Sunday, 24 July 2011

TwentyFour12 24hr Solo - It Wasn't Mech (sic) To Be

Last year TwentyFour12 was a mixed and, ultimately, disappointing weekend for me. This year I was determined to ride at the front and make amends for missing a good chunk of the season through injury as well as laying these demons to rest.


Unfortunately, I retired from the lead having held the 1st place for the first 13hrs, due to a combination of a random mechanical bike failure and my shoulder just not being up to the job.


Still, a great weekend, a great course (the toughest UK 24hr course yet?) from Martyn Salt, helped by Paul & Sara of SIP and signs that some kind of form is returning to the legs. Third time lucky next year?
Yet another rear mech unhappy ending in Plymouth: The one on the right is NOT meant to look like that!
Here's the low down on my weekend's racing, as far as it went:



EZ-Up and tent up: time for a
tinker in the evening sun

We arrived on Friday evening with just enough time to set up camp, eat some (well, lots) of pasta for dinner, meet our neighbours for the weekend and catch up with a few friends who were racing.


The atmosphere was great with lots of people looking forward to what we heard was a new course layout and the new EZ-Up from Santa Cruz really made my pit a much better setup, providing shelter from sun and rain and, more importantly for me, made it easy to find come the race!


Ready to go


Come the morning of the race everything was a bit of an excited blur. I'd had a look at the field and was armed with a list of names and race numbers of the ones to watch, most notable being last years 3rd place finisher and Welsh cost 2 coast record holder, Rich Holmes.






Bikes all fettled and poised for action
Hardest part of the weekend: which one to start on?!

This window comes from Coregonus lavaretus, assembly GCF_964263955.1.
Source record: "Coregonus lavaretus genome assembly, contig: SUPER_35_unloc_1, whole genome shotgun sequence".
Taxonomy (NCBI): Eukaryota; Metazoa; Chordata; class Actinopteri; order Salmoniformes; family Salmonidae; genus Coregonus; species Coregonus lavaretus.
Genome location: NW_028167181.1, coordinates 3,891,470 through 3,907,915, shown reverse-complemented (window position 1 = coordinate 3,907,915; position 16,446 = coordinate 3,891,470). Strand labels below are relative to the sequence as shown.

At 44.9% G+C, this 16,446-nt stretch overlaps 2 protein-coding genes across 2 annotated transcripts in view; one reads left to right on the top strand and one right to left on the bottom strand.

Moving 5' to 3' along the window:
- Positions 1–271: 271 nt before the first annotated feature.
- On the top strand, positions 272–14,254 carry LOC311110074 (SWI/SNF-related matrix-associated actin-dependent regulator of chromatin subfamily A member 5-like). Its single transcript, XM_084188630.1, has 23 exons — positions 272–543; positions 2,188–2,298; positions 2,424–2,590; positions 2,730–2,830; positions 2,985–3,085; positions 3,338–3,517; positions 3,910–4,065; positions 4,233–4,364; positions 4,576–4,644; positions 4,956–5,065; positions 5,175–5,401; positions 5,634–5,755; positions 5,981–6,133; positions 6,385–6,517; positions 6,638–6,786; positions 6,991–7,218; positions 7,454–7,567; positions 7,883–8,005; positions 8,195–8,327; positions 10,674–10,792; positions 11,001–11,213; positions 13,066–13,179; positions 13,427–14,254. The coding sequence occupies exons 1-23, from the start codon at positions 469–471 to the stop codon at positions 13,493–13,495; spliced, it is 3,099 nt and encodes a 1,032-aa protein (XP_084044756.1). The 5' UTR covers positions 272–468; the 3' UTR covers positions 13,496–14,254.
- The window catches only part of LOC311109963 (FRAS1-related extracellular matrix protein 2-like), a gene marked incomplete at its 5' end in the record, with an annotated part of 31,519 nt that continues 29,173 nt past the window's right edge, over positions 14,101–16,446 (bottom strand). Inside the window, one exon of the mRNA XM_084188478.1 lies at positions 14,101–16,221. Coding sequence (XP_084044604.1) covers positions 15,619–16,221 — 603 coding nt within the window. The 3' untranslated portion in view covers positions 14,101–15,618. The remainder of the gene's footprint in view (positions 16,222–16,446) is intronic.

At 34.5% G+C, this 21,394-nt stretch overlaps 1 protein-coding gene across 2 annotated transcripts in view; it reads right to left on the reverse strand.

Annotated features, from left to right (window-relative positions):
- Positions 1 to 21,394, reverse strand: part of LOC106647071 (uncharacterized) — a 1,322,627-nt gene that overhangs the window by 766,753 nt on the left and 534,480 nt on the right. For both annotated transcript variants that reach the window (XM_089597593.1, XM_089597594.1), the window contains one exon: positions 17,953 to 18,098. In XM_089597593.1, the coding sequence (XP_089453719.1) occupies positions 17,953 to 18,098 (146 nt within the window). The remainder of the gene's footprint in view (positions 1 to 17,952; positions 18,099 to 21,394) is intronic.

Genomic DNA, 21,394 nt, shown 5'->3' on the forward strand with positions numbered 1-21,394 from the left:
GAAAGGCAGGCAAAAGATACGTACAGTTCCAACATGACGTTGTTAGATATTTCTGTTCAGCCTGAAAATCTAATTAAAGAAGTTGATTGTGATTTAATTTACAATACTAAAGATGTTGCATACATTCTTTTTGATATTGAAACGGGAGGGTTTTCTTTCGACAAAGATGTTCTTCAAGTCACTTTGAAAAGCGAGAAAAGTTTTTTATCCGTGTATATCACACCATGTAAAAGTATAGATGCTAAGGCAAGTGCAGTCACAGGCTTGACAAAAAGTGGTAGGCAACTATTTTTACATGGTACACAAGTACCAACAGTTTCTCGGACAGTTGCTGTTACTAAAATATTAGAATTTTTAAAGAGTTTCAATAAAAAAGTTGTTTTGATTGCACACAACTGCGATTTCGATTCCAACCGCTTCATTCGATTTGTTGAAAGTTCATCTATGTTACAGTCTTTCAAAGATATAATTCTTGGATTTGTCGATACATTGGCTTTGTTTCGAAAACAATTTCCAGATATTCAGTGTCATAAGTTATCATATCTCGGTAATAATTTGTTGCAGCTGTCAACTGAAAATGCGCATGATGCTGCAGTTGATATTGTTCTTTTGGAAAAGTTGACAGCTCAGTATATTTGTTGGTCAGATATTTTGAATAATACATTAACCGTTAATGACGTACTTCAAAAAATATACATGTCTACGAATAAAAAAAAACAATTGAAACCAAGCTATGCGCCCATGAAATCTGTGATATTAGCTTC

In green in the centre, Rich on the
left; tearing off the line full bore!
Once I'd got myself to the start line I headed straight for Rich, who was looking as wary of me as I was of him. We chatted between ourselves for what seemed like an age as the grid filled up behind us and then suddenly it was time to go! Rich shot off the line and straight up the first climb on the lead-out loop. I tried to remain calm and waited until the course flattened out to close the gap and we crossed the line to start the first lap right at the front, 1st and 2nd in 24hr solo. This was going to be a great duel I thought to myself as I sat on his wheel.....


.....however, I couldn't keep a lid on my excitement and desire to push on and, barely 200 yards after we crossed the start line, as the first (and stiffest) climb of the lap began I stood out the saddle and pushed on past Rich and into the lead. Unbeknownst to me, having not done a practice lap, this would be followed by a slowly rising climb through the woods and then two more stiff climbs. Oops! I kept my heart rate under control and made sure I made the move count straight away and, by the time the top of the last climb was dispatched, I had a good gap and was able top settle into my normal race rhythm, crossing the line at the end of the first lap over 2minutes up.
Pedalling out of the pits after another rolling pit stop
The pit was working well and the first few laps passed without having to really slow down to pit; throwing a bottle away and collecting a fresh one with a couple of gels each revolution. The message from the pit being that the lead was, very slowly, extending too.


The 2011 edition featured lots of technical sections and
caught many riders by surprise; a really tough course